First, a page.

Welcome Time Wasters!
My time wasting this week went to a different type of game than normal. Rather than just finding a random game from the web or my phone, I bought one on Steam. I don’t usually grab games as soon as they come out, but a trailer for Iconoclasts sold me on the game instantly.
Some of your probably already know about Iconoclasts. It’s a game that was in development for almost a decade before finally getting a release. I’d never heard of it before, but it looked dang promising and was made by one guy. My previous gaming experiences have led me to trust labors of love like this, which is part of the reason I was so willing to grab the game as soon as it came out.
Iconoclasts is a 2D platformer with a focus on puzzles and story. I want to get the negative out of the way first. So let’s talk about the story. As always, I’ve be avoiding spoilers, so please excuse the vague terms.
The story of Iconoclasts starts out with Robin working as a mechanic when she isn’t allowed to. This is due to the One Concern, a government/religion that forces people into single jobs and controls most aspects of their lives. Robin enjoys helping people and isn’t going to let the One Concern get in her way of doing that.
Iconoclasts begins with a simple enough idea and is lighthearted at the start. However, later it the game it begins to take a more serious tone. Honestly, this is where the game’s story starts to go downhill. To top if off, there’s a major twist ending that just feels like a cheap trick. It’s a real story killer that I just can’t excuse.
Another problem with the storytelling in Iconoclasts is the dialogue. It’s not something that I would normally bring up, but the game is overly wordy and convoluted. It also features a much more prominent story than other games in this genre, which is only more damaging to it. I appreciate the effort of trying to create a more involved story, but it falls flat here.
Alright, with that out of the way we can start talking about the good, and there’s a lot of that. To begin, Iconoclasts is a game that challenges players with fun and satisfying gameplay. This includes the various puzzles in the game, as well as the combat and platforming. It’s got some Metroidvania flare to it with picking up upgrades to explore new areas, but that isn’t the main focus. It’s more about the platforming.
Platforming in Iconoclasts is a joy. Robin can use her trusty wrench to grab and swing off of certain objects in the game. This lets the player travel some sections of the game almost completely off the ground. It’s fun and rewarding to players that can pull it off. To go along with the platforming are loads of environmental puzzles that players will have to solve. The game does a good job of presenting players with puzzles that aren’t too hard to figure out, but can also require some thought. They’re the type that make you feel smart for figuring them out.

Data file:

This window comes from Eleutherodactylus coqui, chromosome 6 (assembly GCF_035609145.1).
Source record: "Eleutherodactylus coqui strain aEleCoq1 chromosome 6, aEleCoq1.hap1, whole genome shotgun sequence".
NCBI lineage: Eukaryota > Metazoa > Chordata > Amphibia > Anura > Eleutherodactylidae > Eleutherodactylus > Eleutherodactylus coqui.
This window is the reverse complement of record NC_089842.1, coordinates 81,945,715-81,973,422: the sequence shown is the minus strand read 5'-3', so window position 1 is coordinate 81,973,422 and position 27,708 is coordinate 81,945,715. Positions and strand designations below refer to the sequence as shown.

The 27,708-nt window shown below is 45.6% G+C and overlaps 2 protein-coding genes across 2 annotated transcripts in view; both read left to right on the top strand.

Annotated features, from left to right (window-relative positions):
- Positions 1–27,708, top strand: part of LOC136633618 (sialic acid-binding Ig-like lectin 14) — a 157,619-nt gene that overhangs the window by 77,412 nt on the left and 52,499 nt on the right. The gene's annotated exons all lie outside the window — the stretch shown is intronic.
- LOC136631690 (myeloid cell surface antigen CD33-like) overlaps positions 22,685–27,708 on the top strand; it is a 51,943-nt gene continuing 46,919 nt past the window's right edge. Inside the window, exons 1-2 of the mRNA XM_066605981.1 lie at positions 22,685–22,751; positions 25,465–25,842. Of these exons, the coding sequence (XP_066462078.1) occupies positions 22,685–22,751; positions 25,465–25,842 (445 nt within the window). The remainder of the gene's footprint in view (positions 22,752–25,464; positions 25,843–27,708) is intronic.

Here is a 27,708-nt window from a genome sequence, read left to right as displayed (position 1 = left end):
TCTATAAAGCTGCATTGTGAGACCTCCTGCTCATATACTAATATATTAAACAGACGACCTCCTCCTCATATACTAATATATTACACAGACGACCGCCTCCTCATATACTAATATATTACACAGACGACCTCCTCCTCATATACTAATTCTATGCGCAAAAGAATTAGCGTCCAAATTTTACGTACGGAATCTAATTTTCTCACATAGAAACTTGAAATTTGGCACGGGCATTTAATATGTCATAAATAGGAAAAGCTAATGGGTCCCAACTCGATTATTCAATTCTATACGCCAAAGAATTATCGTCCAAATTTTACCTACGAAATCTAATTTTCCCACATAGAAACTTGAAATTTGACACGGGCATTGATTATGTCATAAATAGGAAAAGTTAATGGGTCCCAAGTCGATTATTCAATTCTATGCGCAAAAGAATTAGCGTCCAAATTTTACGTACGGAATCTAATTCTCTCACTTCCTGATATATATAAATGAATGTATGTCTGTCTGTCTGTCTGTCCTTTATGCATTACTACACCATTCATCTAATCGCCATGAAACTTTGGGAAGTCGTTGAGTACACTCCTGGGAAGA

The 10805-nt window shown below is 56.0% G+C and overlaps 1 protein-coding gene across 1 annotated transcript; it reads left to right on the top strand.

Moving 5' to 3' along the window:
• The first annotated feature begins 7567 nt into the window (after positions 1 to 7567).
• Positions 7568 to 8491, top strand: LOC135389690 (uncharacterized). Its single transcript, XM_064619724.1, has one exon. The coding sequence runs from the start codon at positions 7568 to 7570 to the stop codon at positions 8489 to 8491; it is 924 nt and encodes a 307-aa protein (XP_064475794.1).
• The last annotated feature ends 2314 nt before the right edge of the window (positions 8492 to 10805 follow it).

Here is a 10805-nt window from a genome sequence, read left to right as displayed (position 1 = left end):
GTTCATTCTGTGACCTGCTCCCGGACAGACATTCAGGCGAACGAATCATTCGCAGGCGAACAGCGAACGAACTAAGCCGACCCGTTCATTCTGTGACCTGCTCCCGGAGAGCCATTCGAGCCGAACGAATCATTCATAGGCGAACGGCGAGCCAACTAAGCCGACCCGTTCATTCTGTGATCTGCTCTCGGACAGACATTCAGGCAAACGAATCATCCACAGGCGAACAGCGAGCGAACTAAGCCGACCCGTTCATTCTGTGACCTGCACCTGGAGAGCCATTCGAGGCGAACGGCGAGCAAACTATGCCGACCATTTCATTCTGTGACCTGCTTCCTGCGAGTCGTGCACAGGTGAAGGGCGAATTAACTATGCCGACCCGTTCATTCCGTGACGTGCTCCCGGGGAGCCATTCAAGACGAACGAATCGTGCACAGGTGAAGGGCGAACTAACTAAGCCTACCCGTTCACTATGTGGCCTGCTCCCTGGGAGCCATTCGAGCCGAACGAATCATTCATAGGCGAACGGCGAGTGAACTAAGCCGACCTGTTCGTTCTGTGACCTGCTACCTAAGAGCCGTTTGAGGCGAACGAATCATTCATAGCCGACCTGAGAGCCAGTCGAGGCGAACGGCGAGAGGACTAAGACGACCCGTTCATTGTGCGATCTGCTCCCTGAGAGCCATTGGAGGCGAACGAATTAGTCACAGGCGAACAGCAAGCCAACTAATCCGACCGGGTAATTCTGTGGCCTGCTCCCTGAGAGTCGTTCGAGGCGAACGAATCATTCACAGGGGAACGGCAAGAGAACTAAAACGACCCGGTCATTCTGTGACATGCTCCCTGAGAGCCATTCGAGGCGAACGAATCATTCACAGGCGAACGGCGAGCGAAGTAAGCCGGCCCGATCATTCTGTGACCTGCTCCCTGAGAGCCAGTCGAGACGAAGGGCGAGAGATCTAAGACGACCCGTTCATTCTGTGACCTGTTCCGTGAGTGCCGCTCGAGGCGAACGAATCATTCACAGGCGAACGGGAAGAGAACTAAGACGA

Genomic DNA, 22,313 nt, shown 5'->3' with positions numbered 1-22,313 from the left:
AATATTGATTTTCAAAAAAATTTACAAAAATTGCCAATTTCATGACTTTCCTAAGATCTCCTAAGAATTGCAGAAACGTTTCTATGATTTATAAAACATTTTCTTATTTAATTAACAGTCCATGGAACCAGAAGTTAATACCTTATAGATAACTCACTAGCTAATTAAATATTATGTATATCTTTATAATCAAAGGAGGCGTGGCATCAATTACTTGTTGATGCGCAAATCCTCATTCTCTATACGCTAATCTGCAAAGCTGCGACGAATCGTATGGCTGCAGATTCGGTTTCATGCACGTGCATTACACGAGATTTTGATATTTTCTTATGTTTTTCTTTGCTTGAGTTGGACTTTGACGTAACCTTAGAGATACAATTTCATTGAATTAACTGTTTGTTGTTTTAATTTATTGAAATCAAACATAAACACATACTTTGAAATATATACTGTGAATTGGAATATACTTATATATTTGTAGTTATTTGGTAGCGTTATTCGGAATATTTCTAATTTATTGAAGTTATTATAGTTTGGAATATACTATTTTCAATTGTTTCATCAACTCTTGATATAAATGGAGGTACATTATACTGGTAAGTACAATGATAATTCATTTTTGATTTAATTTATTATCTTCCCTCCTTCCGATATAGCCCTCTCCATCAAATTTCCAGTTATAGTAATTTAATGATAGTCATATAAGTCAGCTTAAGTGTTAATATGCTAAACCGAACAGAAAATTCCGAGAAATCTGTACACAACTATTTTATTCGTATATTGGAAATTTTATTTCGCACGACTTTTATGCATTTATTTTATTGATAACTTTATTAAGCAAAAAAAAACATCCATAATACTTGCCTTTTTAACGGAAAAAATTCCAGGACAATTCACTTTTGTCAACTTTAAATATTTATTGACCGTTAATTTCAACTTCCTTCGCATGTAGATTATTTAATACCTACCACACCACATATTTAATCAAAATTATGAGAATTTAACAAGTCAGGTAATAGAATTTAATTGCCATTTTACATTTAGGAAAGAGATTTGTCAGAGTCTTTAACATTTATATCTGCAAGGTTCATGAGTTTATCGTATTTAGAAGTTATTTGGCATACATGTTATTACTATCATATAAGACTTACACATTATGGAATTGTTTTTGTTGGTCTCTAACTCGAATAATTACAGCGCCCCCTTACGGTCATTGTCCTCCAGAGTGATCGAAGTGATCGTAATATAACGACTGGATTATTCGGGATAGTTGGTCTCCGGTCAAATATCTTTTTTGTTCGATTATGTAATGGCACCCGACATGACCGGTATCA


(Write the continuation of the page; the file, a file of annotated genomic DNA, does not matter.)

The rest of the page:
Another major focus of Iconoclasts is the boss fights. The game has over 20 of these and most of them are an absolute blasts. Some of the bosses are pure skill with the wrench, gun and other weapons. Others require teaming up with different characters for semi-scripted events that still feel great. One of my personal favorite bosses was also a puzzle that required me to switch back and forth between two characters. Once each character solved their part of the puzzle, the boss’ weak point was exposed. I’ll probably always remember it as one of my favorite boss fights in a video game.
Iconoclasts is a game that has a lot of visual flair. Like I already said, it’s a labor of love and that shows in the graphics. Characters have a lot of spring in their step that makes them seem alive. There’s also a lot of animations for each character to clearly show what they are feeling. The world is also beautifully crafted with several areas that each have their own distinct appearances.
The audio in Iconoclasts is another positive for the game. There quite a few areas with background music that easily stands out as great. Unfortunately, not every area is like this, but audio is used to help with story moments and it is executed well. The sound effects in the game are solid and do a good job of providing the player with proper feedback to compliment the platforming, combat and puzzles.
Overall, Iconoclasts is a good game with some major flaws. The story drags the game down a lot, which wouldn’t normally be a problem. However, the story is such a large focus that it’s hard to avoid. I’d say the best way to play through Iconoclasts is to skip out on the story and just enjoy the gameplay.
Iconoclasts earns 3.5 GiN Gems out of 5!